Carol; I honestly don't worry so much about it on my first draft - my only aim there is just to get it down. I always have pages of notes about adding this or moving this or expanding whatever. But still, that word count lets you know how far along you are on the road and whether you're going to have to expand or contract your plot.

  4. I hate looking at word count. But...I look at word count every day. My contract mandates my word count so I try to stay on track. At least now I have a good sense of where I am in a document. The worst is coming up SHORT. Coming up OVER is easy to fix.

  5. I'm a slave to the word count, and it's a harsh master!

  6. Elizabeth; Coming up short would be the worst. I shudder at the thought. How precise is your contract - surely there is some wiggle room? I've noticed once I've written a draft my word count doesn't change significantly.

    Alan; It is, isn't it? It just sits there, mutely mocking. I'd like a friendly voice every once in while, offering me encouragement. Although, on second thought, that might be a bit startling.

  7. You are so funny. And what do you mean, we're not allowed to show our underwear in public? Let me go put some pants on.

    Great post.

    OH, and by the way, STOP LOOKING AT THE WORD COUNT!


  8. I worry more about having a word count at the end of the day that's higher than the one at the start of the day. Some days it takes a lot of words to get there! I figure the story will unfold at its own pace, and I can fix it later.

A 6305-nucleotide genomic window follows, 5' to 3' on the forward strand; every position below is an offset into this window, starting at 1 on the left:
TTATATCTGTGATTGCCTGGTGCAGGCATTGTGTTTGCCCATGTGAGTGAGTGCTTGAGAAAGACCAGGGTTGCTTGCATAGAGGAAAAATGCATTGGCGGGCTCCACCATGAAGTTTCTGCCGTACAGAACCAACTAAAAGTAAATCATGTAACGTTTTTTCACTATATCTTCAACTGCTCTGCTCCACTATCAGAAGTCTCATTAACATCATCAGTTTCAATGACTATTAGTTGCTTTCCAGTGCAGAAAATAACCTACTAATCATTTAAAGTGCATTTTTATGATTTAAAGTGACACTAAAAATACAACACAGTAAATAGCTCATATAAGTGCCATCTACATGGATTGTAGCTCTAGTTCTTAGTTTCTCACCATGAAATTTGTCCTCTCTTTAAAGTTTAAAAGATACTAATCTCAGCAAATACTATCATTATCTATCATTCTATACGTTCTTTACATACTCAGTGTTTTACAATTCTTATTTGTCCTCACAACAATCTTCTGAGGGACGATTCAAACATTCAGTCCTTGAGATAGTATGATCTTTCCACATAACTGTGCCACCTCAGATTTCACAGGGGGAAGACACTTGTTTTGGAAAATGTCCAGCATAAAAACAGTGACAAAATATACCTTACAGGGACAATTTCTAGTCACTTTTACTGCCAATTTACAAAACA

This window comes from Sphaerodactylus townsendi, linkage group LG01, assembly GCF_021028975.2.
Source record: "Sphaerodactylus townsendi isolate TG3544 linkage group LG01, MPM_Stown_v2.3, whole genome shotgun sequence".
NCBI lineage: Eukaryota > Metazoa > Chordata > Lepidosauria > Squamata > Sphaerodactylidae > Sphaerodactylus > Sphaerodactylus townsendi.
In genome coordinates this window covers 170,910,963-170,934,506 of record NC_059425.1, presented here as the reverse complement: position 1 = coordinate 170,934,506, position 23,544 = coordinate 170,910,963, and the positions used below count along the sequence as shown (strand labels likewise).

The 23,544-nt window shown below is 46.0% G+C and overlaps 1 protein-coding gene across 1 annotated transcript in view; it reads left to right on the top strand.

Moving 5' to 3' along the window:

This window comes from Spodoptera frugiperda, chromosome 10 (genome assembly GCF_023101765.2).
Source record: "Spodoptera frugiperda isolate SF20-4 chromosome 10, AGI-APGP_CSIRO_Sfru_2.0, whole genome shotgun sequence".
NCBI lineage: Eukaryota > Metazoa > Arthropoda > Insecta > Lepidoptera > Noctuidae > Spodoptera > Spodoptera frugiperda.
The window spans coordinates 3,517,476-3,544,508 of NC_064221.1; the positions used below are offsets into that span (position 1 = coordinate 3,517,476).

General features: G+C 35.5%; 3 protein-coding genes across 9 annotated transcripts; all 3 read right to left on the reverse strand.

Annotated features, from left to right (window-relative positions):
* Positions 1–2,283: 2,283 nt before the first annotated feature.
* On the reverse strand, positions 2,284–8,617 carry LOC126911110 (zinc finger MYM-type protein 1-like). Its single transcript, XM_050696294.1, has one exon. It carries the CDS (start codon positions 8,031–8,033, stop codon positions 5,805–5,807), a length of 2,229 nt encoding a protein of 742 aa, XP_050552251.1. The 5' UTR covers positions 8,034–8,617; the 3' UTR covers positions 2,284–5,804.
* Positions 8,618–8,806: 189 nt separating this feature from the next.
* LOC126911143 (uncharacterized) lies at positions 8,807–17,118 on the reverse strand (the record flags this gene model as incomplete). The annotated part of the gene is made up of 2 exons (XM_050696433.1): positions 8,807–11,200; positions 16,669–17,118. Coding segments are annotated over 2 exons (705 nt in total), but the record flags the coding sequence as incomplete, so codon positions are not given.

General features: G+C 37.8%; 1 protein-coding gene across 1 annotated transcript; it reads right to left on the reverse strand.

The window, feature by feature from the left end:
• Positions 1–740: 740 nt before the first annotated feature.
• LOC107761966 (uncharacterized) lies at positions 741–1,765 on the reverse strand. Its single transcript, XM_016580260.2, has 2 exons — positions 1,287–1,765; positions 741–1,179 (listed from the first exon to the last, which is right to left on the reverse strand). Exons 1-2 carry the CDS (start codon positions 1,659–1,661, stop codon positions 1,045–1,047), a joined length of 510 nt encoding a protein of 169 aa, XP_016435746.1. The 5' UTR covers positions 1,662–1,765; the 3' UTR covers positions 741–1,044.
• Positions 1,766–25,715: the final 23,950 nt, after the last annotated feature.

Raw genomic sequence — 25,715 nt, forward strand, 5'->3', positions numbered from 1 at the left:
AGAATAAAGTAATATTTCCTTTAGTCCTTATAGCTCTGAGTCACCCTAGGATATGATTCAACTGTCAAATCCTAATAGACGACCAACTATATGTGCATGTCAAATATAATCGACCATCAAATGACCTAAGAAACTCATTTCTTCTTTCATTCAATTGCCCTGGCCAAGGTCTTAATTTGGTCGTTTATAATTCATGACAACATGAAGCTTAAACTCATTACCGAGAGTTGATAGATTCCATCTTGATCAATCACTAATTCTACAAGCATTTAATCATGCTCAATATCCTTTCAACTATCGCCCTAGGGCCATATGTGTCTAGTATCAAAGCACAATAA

9. If I’m on a writing roll, I usually don’t worry about how my word count is coming along. It’s when I’m struggling to get words down on paper that I become obsessive with checking the total. I don’t keep mine up on the screen though, and I think that might be a good thing.

  10. I totally get the word count fixation. It's a hard one to beat.
    About the underwear---sometimes there's more undies walking down the street than clothes!!

    Giggles and Guns

  11. My old laptop had an old version of Corel WordPerfect. It didn't show the word count unless I jumped through a few hoops and begged. I maybe looked at it 3 times while writing the first draft.

    My new laptop shows it right in the corner of the page. I'm better now, but when I first got it I looked at it every few words. Drove myself nuts! :)

  12. Clarissa; Thanks for saying I'm funny and I'll try stopping to look. I don't promise anything though.

    Terry; Sometimes it does take a great many words than one would think, doesn't it? I just keep telling myself it's getting better. It helps a bit - but not much.

    Jane; I've accepted I've got to have it there although if I'm on a roll I don't look at it until the roll stops.

    Mary; I will not be one choosing that particular fashion choice. Sometimes less is not more.

    Jemi; I think you have to train yourself to not look continuously. I like that it's easily available because it does (sometimes) give you a small glow of satisfaction. Or terror. It depends.

  13. hahaha! Yes, it happens to me too even though I constantly preach to people to avoid it. It's an inspiration sucker!

  14. Word count is always on my mind as well. I actually keep a tally in my calendar when I'm writing that first draft. It feels so good when I hit 75,000 words, because then I know I'm going to make it.